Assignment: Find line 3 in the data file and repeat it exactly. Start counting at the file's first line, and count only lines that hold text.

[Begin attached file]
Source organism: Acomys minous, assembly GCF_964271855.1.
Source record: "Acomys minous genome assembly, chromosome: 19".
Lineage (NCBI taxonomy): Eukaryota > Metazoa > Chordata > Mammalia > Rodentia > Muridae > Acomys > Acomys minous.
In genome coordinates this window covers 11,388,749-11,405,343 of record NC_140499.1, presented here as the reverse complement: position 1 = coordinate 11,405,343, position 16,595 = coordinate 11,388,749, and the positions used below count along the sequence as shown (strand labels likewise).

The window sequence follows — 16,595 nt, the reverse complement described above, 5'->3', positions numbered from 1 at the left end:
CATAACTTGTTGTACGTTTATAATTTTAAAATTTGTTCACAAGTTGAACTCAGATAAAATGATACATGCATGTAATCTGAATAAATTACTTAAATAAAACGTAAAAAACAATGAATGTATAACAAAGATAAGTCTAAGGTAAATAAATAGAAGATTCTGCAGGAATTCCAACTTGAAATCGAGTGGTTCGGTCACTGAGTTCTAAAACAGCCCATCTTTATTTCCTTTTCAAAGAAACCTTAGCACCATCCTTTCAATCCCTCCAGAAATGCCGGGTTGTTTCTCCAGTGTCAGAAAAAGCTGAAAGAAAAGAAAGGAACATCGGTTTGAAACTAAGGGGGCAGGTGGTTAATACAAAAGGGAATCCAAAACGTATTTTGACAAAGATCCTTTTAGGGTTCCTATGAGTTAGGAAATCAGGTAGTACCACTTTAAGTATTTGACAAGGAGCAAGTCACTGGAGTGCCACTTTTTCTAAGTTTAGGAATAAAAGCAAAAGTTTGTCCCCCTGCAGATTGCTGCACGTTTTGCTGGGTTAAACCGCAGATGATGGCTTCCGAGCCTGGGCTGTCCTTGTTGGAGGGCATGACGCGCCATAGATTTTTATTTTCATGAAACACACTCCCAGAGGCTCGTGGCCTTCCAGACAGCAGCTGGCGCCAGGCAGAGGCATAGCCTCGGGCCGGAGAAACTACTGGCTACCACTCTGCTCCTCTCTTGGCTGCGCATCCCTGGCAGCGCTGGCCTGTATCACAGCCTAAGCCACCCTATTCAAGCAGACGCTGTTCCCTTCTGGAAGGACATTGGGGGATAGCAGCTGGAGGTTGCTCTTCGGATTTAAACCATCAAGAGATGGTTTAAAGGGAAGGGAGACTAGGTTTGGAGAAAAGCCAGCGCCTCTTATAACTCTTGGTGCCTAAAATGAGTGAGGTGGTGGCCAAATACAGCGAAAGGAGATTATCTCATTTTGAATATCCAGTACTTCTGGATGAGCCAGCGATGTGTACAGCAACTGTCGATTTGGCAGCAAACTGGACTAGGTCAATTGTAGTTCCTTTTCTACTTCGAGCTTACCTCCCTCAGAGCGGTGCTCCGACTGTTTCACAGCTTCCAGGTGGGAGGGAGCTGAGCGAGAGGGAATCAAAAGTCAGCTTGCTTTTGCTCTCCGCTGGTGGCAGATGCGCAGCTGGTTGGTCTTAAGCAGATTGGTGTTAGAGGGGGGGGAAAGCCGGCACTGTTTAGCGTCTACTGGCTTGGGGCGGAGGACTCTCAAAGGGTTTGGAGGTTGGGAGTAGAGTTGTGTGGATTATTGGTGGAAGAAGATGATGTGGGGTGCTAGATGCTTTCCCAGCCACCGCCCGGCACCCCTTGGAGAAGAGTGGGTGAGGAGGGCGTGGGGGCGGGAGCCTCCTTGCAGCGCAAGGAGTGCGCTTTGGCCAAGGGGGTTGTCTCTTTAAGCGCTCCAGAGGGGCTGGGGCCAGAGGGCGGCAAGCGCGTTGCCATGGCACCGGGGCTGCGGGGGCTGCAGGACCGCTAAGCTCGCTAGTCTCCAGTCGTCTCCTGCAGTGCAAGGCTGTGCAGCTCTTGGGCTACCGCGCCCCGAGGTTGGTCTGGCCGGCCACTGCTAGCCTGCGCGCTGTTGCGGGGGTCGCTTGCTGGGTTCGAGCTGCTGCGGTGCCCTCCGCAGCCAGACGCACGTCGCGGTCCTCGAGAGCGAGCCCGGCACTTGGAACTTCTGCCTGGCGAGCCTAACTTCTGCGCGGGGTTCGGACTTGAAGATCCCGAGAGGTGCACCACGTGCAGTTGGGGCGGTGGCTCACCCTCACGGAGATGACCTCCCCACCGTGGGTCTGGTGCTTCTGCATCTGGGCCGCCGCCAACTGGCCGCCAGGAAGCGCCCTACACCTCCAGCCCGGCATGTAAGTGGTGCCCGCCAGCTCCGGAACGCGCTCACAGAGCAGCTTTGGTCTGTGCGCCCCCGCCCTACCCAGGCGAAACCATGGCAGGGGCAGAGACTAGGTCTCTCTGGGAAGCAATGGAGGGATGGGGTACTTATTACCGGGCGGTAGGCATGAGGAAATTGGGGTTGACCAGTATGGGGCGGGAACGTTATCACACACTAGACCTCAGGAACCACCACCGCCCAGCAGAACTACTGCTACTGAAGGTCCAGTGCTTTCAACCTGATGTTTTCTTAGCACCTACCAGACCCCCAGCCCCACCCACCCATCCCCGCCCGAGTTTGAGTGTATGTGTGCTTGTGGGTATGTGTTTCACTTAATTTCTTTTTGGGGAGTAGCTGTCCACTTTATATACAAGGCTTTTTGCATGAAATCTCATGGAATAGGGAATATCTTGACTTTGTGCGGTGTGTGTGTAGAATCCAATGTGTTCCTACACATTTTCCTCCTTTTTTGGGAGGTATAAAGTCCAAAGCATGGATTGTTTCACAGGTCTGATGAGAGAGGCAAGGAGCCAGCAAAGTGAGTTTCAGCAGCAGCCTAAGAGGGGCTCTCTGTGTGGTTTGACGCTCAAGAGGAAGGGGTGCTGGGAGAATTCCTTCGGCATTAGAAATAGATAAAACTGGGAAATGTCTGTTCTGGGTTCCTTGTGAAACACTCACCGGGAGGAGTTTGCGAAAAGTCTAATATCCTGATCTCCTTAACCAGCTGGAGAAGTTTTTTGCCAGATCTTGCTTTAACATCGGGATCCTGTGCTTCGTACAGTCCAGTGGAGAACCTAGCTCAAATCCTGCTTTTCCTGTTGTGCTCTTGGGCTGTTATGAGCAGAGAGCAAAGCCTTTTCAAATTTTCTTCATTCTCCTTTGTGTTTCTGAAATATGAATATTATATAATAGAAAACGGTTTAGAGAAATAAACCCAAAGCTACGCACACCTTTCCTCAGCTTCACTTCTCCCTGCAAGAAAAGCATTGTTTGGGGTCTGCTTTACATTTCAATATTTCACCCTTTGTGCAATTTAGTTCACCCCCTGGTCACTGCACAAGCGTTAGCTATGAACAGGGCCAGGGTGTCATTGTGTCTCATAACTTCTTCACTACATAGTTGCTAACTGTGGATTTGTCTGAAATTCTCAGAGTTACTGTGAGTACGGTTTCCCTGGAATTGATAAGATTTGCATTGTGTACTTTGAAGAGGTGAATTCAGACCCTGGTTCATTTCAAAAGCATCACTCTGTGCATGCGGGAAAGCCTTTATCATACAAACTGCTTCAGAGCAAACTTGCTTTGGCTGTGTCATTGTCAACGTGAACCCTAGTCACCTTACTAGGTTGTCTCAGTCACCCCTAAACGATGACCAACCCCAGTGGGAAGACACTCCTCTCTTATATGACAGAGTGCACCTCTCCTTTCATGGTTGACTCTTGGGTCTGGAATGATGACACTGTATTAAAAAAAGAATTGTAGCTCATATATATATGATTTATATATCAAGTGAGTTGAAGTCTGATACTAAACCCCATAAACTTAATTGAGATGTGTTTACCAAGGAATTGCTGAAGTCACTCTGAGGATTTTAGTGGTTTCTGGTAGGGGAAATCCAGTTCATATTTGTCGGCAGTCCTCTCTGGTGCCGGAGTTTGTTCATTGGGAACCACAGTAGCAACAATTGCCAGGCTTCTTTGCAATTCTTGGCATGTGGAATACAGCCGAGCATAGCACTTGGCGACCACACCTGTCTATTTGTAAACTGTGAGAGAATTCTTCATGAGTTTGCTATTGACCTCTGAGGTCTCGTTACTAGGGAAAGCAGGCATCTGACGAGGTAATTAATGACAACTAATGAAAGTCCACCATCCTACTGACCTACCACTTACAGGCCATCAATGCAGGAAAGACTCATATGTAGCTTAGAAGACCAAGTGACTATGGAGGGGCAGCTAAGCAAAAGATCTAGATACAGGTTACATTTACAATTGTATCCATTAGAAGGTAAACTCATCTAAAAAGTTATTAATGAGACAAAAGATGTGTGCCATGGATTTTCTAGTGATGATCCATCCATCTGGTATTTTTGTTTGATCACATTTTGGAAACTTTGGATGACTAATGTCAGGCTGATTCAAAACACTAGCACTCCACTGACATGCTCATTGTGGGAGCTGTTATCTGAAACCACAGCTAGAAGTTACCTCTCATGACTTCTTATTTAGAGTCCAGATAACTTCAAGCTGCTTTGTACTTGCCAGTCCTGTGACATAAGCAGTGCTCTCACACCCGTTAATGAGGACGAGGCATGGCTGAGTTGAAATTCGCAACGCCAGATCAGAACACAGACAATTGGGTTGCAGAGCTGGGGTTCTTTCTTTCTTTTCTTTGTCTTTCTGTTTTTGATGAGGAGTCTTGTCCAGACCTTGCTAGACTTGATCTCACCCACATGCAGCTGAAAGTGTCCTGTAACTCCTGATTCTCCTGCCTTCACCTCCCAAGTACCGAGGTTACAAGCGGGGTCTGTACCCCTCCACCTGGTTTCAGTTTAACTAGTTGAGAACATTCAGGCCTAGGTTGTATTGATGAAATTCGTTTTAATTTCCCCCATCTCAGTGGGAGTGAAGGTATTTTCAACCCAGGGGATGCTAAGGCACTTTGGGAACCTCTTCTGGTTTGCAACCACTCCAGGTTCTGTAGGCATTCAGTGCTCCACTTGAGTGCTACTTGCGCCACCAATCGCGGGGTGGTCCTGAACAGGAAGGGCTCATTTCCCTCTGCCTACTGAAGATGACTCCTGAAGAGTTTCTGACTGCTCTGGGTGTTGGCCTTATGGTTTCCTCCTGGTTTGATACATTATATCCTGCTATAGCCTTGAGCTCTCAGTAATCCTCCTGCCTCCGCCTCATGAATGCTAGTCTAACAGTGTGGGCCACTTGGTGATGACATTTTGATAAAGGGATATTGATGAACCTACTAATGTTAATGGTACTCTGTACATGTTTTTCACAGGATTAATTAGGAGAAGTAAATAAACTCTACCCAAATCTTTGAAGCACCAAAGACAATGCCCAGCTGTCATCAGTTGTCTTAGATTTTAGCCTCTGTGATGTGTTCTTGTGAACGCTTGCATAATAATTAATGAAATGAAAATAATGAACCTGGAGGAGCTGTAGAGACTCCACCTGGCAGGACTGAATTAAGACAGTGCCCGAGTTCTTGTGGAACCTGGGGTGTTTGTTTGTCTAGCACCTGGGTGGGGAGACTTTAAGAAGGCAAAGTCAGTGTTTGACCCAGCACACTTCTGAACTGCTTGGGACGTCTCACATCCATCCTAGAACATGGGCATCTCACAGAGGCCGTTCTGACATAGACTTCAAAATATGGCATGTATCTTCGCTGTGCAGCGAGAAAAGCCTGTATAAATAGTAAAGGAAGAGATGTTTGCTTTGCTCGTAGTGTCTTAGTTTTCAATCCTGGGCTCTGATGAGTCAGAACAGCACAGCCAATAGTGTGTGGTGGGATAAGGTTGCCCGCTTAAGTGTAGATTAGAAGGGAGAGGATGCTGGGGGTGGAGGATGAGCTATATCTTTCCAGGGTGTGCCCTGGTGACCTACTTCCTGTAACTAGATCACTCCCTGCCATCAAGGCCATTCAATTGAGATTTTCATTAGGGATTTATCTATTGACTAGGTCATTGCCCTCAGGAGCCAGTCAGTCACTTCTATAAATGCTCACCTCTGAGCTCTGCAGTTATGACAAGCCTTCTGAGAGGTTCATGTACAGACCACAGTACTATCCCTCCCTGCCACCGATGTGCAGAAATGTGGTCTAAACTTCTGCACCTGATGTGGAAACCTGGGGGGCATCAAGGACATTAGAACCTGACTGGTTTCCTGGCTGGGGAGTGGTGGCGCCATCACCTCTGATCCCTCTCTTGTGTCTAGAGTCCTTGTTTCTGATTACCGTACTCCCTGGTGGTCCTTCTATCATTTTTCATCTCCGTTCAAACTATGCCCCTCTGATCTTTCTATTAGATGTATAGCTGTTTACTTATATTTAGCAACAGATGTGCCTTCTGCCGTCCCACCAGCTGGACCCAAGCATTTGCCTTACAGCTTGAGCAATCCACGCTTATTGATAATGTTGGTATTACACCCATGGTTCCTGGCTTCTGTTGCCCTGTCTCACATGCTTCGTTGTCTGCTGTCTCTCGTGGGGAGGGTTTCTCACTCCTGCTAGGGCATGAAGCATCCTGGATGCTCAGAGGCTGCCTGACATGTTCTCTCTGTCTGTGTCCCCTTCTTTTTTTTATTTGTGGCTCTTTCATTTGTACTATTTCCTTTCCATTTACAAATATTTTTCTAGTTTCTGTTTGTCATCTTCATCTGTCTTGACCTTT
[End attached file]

Lineage (NCBI taxonomy): Eukaryota > Metazoa > Chordata > Mammalia > Rodentia > Muridae > Acomys > Acomys minous.